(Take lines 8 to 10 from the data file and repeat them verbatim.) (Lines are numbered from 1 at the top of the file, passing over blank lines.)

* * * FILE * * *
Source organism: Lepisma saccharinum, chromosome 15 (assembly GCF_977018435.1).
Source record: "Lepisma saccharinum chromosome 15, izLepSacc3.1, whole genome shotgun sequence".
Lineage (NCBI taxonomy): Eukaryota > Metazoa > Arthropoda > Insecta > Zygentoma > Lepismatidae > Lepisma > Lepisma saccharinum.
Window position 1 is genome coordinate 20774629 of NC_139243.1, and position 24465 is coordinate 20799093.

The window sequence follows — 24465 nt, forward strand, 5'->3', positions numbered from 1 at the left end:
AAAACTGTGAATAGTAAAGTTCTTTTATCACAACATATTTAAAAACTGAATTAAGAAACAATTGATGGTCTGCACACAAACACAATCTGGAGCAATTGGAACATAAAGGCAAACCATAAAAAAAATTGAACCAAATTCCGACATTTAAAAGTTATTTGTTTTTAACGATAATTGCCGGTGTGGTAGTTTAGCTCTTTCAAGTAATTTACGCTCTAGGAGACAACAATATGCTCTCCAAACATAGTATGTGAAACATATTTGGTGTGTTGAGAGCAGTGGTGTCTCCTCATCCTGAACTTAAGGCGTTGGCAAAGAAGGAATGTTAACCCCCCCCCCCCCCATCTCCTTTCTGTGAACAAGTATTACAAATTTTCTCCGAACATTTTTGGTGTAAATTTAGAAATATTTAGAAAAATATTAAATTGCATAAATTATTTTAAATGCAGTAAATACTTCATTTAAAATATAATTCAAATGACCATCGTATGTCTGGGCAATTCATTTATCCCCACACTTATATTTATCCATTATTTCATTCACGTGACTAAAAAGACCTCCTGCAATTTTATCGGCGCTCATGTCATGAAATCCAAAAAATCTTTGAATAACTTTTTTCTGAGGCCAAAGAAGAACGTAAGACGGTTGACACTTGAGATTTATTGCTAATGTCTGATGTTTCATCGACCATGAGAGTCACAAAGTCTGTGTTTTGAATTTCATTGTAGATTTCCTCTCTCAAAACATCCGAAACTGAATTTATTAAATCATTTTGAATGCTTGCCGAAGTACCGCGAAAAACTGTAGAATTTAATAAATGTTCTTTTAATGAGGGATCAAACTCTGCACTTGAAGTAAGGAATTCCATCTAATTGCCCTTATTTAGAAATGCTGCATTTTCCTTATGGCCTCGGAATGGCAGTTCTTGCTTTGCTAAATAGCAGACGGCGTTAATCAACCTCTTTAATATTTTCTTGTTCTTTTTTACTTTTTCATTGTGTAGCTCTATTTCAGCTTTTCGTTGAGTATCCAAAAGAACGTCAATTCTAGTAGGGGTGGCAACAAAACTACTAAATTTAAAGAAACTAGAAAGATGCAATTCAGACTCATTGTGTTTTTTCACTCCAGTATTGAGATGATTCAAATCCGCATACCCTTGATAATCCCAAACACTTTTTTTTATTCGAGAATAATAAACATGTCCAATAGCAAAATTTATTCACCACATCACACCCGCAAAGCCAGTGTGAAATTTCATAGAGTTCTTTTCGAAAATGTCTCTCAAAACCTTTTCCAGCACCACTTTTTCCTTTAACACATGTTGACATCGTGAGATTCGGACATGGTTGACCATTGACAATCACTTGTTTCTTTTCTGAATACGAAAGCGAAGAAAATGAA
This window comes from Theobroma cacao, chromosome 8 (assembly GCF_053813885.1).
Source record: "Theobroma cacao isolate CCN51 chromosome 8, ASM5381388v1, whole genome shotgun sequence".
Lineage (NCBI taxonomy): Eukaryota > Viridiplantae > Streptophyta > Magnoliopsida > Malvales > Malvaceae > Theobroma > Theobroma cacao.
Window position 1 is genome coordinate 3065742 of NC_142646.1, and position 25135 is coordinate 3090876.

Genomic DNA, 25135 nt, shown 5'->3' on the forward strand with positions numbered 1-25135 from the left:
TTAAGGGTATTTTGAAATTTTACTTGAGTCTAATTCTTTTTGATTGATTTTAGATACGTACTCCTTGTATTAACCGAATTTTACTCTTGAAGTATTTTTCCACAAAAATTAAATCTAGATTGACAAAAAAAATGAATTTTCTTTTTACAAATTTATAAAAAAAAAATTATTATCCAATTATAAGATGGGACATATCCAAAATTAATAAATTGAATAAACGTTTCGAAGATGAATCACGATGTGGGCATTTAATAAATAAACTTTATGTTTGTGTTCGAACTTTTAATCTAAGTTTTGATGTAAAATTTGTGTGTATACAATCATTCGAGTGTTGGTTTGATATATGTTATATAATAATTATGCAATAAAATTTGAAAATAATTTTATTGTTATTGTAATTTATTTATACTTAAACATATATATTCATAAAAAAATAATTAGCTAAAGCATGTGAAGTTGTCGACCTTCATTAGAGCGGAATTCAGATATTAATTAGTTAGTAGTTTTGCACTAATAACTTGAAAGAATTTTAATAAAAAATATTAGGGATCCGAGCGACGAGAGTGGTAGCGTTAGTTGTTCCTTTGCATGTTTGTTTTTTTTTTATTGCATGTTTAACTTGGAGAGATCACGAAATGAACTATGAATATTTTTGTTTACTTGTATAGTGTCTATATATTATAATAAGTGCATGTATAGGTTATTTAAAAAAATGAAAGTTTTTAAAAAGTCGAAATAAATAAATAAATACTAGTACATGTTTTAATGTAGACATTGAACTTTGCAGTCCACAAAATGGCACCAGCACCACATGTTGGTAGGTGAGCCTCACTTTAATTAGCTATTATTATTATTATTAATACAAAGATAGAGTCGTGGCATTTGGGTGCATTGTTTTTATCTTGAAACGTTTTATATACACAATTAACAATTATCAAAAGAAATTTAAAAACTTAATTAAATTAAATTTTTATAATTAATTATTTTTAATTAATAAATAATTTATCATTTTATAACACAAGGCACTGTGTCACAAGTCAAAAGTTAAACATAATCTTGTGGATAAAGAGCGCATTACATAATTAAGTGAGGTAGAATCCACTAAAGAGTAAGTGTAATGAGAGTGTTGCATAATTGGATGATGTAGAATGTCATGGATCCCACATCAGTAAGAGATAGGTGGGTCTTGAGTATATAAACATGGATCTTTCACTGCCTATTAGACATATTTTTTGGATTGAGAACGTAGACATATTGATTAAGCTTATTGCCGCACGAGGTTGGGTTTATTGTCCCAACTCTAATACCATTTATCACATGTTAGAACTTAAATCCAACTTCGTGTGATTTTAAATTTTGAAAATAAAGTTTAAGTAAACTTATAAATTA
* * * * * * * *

Source record: "Theobroma cacao isolate CCN51 chromosome 8, ASM5381388v1, whole genome shotgun sequence".
Lineage (NCBI taxonomy): Eukaryota > Viridiplantae > Streptophyta > Magnoliopsida > Malvales > Malvaceae > Theobroma > Theobroma cacao.
Window position 1 is genome coordinate 3065742 of NC_142646.1, and position 25135 is coordinate 3090876.